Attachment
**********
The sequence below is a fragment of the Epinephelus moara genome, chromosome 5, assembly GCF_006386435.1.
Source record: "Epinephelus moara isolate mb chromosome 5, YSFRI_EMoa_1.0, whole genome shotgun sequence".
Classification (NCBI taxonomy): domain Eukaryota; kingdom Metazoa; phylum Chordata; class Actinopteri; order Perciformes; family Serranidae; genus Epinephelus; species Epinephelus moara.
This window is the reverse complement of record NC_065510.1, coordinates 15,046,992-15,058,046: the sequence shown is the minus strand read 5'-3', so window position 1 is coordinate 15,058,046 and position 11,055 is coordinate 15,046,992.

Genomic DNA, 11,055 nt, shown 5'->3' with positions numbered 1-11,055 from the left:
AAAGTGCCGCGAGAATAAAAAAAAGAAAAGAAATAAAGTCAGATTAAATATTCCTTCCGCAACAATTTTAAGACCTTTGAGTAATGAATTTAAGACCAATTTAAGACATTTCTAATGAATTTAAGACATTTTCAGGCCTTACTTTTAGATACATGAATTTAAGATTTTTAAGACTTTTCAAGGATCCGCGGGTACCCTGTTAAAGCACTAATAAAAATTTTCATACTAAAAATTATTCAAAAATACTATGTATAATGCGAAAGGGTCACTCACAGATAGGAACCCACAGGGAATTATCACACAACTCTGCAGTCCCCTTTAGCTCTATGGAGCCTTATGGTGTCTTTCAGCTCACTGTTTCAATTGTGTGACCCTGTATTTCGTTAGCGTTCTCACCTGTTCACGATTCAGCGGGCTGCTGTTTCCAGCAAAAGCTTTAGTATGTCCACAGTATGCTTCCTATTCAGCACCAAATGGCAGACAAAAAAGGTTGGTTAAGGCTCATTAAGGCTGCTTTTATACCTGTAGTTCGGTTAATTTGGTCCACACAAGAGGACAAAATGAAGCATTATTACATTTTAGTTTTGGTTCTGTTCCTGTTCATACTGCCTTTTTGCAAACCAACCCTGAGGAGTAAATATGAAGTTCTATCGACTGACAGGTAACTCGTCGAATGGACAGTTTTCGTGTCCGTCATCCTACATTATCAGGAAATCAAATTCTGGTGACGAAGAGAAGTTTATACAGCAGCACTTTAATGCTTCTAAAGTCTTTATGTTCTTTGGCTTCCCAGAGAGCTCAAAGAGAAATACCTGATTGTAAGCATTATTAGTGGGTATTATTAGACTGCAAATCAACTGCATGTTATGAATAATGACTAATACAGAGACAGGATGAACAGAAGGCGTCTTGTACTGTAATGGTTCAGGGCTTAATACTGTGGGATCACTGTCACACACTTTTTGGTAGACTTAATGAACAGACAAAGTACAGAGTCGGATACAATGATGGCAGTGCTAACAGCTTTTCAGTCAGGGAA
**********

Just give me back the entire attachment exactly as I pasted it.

The sequence below is a fragment of the Epinephelus moara genome, chromosome 5, assembly GCF_006386435.1.
Source record: "Epinephelus moara isolate mb chromosome 5, YSFRI_EMoa_1.0, whole genome shotgun sequence".
Classification (NCBI taxonomy): domain Eukaryota; kingdom Metazoa; phylum Chordata; class Actinopteri; order Perciformes; family Serranidae; genus Epinephelus; species Epinephelus moara.
This window is the reverse complement of record NC_065510.1, coordinates 15,046,992-15,058,046: the sequence shown is the minus strand read 5'-3', so window position 1 is coordinate 15,058,046 and position 11,055 is coordinate 15,046,992.

Genomic DNA, 11,055 nt, shown 5'->3' with positions numbered 1-11,055 from the left:
AAAGTGCCGCGAGAATAAAAAAAAGAAAAGAAATAAAGTCAGATTAAATATTCCTTCCGCAACAATTTTAAGACCTTTGAGTAATGAATTTAAGACCAATTTAAGACATTTCTAATGAATTTAAGACATTTTCAGGCCTTACTTTTAGATACATGAATTTAAGATTTTTAAGACTTTTCAAGGATCCGCGGGTACCCTGTTAAAGCACTAATAAAAATTTTCATACTAAAAATTATTCAAAAATACTATGTATAATGCGAAAGGGTCACTCACAGATAGGAACCCACAGGGAATTATCACACAACTCTGCAGTCCCCTTTAGCTCTATGGAGCCTTATGGTGTCTTTCAGCTCACTGTTTCAATTGTGTGACCCTGTATTTCGTTAGCGTTCTCACCTGTTCACGATTCAGCGGGCTGCTGTTTCCAGCAAAAGCTTTAGTATGTCCACAGTATGCTTCCTATTCAGCACCAAATGGCAGACAAAAAAGGTTGGTTAAGGCTCATTAAGGCTGCTTTTATACCTGTAGTTCGGTTAATTTGGTCCACACAAGAGGACAAAATGAAGCATTATTACATTTTAGTTTTGGTTCTGTTCCTGTTCATACTGCCTTTTTGCAAACCAACCCTGAGGAGTAAATATGAAGTTCTATCGACTGACAGGTAACTCGTCGAATGGACAGTTTTCGTGTCCGTCATCCTACATTATCAGGAAATCAAATTCTGGTGACGAAGAGAAGTTTATACAGCAGCACTTTAATGCTTCTAAAGTCTTTATGTTCTTTGGCTTCCCAGAGAGCTCAAAGAGAAATACCTGATTGTAAGCATTATTAGTGGGTATTATTAGACTGCAAATCAACTGCATGTTATGAATAATGACTAATACAGAGACAGGATGAACAGAAGGCGTCTTGTACTGTAATGGTTCAGGGCTTAATACTGTGGGATCACTGTCACACACTTTTTGGTAGACTTAATGAACAGACAAAGTACAGAGTCGGATACAATGATGGCAGTGCTAACAGCTTTTCAGTCAGGGAA